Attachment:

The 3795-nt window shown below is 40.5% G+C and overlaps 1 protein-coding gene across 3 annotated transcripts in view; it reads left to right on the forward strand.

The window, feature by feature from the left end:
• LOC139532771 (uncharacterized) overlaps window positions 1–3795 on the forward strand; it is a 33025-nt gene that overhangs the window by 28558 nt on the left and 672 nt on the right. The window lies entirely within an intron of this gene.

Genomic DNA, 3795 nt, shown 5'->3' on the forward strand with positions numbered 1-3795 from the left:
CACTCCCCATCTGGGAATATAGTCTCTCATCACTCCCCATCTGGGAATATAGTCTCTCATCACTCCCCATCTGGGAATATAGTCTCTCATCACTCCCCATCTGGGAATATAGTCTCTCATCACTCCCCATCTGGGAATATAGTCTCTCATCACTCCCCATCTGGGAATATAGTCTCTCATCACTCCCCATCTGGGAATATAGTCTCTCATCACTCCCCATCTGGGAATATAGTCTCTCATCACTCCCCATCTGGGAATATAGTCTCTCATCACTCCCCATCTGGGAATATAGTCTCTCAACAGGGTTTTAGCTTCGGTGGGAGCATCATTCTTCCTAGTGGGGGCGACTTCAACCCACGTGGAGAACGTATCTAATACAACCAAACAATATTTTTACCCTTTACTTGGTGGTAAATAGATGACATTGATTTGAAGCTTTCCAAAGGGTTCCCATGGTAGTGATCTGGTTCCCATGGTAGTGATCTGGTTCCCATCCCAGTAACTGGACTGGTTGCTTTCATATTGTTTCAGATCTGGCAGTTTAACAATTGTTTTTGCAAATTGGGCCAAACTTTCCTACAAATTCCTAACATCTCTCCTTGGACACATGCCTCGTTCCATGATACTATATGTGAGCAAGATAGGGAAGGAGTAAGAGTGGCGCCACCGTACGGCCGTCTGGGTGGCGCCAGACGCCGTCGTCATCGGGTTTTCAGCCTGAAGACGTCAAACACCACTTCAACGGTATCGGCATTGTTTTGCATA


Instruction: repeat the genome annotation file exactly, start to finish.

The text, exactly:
The 3795-nt window shown below is 40.5% G+C and overlaps 1 protein-coding gene across 3 annotated transcripts in view; it reads left to right on the forward strand.

The window, feature by feature from the left end:
• LOC139532771 (uncharacterized) overlaps window positions 1–3795 on the forward strand; it is a 33025-nt gene that overhangs the window by 28558 nt on the left and 672 nt on the right. The window lies entirely within an intron of this gene.

Genomic DNA, 3795 nt, shown 5'->3' on the forward strand with positions numbered 1-3795 from the left:
CACTCCCCATCTGGGAATATAGTCTCTCATCACTCCCCATCTGGGAATATAGTCTCTCATCACTCCCCATCTGGGAATATAGTCTCTCATCACTCCCCATCTGGGAATATAGTCTCTCATCACTCCCCATCTGGGAATATAGTCTCTCATCACTCCCCATCTGGGAATATAGTCTCTCATCACTCCCCATCTGGGAATATAGTCTCTCATCACTCCCCATCTGGGAATATAGTCTCTCATCACTCCCCATCTGGGAATATAGTCTCTCATCACTCCCCATCTGGGAATATAGTCTCTCAACAGGGTTTTAGCTTCGGTGGGAGCATCATTCTTCCTAGTGGGGGCGACTTCAACCCACGTGGAGAACGTATCTAATACAACCAAACAATATTTTTACCCTTTACTTGGTGGTAAATAGATGACATTGATTTGAAGCTTTCCAAAGGGTTCCCATGGTAGTGATCTGGTTCCCATGGTAGTGATCTGGTTCCCATCCCAGTAACTGGACTGGTTGCTTTCATATTGTTTCAGATCTGGCAGTTTAACAATTGTTTTTGCAAATTGGGCCAAACTTTCCTACAAATTCCTAACATCTCTCCTTGGACACATGCCTCGTTCCATGATACTATATGTGAGCAAGATAGGGAAGGAGTAAGAGTGGCGCCACCGTACGGCCGTCTGGGTGGCGCCAGACGCCGTCGTCATCGGGTTTTCAGCCTGAAGACGTCAAACACCACTTCAACGGTATCGGCATTGTTTTGCATA